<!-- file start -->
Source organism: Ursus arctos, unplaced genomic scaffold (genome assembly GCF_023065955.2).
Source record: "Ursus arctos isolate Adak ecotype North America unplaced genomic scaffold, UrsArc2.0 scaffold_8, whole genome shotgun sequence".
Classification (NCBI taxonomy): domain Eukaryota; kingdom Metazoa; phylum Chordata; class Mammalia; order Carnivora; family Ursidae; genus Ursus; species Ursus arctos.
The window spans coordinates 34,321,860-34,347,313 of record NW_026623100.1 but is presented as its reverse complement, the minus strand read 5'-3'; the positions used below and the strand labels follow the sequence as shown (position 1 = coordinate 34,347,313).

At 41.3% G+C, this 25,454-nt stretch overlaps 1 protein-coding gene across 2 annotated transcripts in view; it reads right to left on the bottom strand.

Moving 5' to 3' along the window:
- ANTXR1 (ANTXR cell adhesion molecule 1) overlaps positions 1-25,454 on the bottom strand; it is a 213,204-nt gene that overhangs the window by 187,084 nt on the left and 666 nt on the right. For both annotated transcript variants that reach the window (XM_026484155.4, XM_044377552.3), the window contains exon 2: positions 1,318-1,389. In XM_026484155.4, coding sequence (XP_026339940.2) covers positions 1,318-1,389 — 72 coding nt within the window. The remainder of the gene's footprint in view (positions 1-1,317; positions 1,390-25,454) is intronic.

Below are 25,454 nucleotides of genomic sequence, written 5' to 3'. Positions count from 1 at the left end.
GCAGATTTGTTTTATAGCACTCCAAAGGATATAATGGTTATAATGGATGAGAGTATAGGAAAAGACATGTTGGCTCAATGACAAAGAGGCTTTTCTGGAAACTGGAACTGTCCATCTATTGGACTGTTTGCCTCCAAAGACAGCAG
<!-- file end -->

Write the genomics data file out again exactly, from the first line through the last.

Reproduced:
Source organism: Ursus arctos, unplaced genomic scaffold (genome assembly GCF_023065955.2).
Source record: "Ursus arctos isolate Adak ecotype North America unplaced genomic scaffold, UrsArc2.0 scaffold_8, whole genome shotgun sequence".
Classification (NCBI taxonomy): domain Eukaryota; kingdom Metazoa; phylum Chordata; class Mammalia; order Carnivora; family Ursidae; genus Ursus; species Ursus arctos.
The window spans coordinates 34,321,860-34,347,313 of record NW_026623100.1 but is presented as its reverse complement, the minus strand read 5'-3'; the positions used below and the strand labels follow the sequence as shown (position 1 = coordinate 34,347,313).

At 41.3% G+C, this 25,454-nt stretch overlaps 1 protein-coding gene across 2 annotated transcripts in view; it reads right to left on the bottom strand.

Moving 5' to 3' along the window:
- ANTXR1 (ANTXR cell adhesion molecule 1) overlaps positions 1-25,454 on the bottom strand; it is a 213,204-nt gene that overhangs the window by 187,084 nt on the left and 666 nt on the right. For both annotated transcript variants that reach the window (XM_026484155.4, XM_044377552.3), the window contains exon 2: positions 1,318-1,389. In XM_026484155.4, coding sequence (XP_026339940.2) covers positions 1,318-1,389 — 72 coding nt within the window. The remainder of the gene's footprint in view (positions 1-1,317; positions 1,390-25,454) is intronic.

Below are 25,454 nucleotides of genomic sequence, written 5' to 3'. Positions count from 1 at the left end.
GCAGATTTGTTTTATAGCACTCCAAAGGATATAATGGTTATAATGGATGAGAGTATAGGAAAAGACATGTTGGCTCAATGACAAAGAGGCTTTTCTGGAAACTGGAACTGTCCATCTATTGGACTGTTTGCCTCCAAAGACAGCAG